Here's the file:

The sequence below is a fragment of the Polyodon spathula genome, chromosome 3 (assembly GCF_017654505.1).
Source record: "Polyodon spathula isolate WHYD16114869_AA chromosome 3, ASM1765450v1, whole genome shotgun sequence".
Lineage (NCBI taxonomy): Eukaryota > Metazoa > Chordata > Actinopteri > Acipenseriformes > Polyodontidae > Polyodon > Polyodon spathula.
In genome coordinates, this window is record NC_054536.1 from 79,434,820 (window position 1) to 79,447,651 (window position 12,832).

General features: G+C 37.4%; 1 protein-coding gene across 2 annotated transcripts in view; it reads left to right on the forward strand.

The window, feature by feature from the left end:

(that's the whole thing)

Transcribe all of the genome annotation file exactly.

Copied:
The sequence below is a fragment of the Polyodon spathula genome, chromosome 3 (assembly GCF_017654505.1).
Source record: "Polyodon spathula isolate WHYD16114869_AA chromosome 3, ASM1765450v1, whole genome shotgun sequence".
Lineage (NCBI taxonomy): Eukaryota > Metazoa > Chordata > Actinopteri > Acipenseriformes > Polyodontidae > Polyodon > Polyodon spathula.
In genome coordinates, this window is record NC_054536.1 from 79,434,820 (window position 1) to 79,447,651 (window position 12,832).

General features: G+C 37.4%; 1 protein-coding gene across 2 annotated transcripts in view; it reads left to right on the forward strand.

The window, feature by feature from the left end: